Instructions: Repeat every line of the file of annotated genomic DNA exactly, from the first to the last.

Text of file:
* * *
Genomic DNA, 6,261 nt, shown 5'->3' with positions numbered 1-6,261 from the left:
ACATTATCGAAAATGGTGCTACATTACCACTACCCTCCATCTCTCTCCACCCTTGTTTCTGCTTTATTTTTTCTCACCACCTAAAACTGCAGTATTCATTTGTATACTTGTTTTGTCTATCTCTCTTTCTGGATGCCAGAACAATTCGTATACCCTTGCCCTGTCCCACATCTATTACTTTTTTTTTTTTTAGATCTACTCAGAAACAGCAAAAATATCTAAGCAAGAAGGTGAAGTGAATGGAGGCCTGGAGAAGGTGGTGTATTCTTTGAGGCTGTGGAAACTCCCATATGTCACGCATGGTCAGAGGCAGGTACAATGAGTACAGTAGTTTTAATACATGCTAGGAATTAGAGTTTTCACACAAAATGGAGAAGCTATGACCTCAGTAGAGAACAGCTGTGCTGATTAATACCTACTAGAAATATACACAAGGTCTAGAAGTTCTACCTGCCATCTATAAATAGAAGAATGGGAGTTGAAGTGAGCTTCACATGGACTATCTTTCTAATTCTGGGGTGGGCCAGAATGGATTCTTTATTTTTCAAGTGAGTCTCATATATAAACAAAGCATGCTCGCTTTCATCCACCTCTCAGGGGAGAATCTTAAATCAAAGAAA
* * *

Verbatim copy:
Genomic DNA, 6,261 nt, shown 5'->3' with positions numbered 1-6,261 from the left:
ACATTATCGAAAATGGTGCTACATTACCACTACCCTCCATCTCTCTCCACCCTTGTTTCTGCTTTATTTTTTCTCACCACCTAAAACTGCAGTATTCATTTGTATACTTGTTTTGTCTATCTCTCTTTCTGGATGCCAGAACAATTCGTATACCCTTGCCCTGTCCCACATCTATTACTTTTTTTTTTTTTAGATCTACTCAGAAACAGCAAAAATATCTAAGCAAGAAGGTGAAGTGAATGGAGGCCTGGAGAAGGTGGTGTATTCTTTGAGGCTGTGGAAACTCCCATATGTCACGCATGGTCAGAGGCAGGTACAATGAGTACAGTAGTTTTAATACATGCTAGGAATTAGAGTTTTCACACAAAATGGAGAAGCTATGACCTCAGTAGAGAACAGCTGTGCTGATTAATACCTACTAGAAATATACACAAGGTCTAGAAGTTCTACCTGCCATCTATAAATAGAAGAATGGGAGTTGAAGTGAGCTTCACATGGACTATCTTTCTAATTCTGGGGTGGGCCAGAATGGATTCTTTATTTTTCAAGTGAGTCTCATATATAAACAAAGCATGCTCGCTTTCATCCACCTCTCAGGGGAGAATCTTAAATCAAAGAAA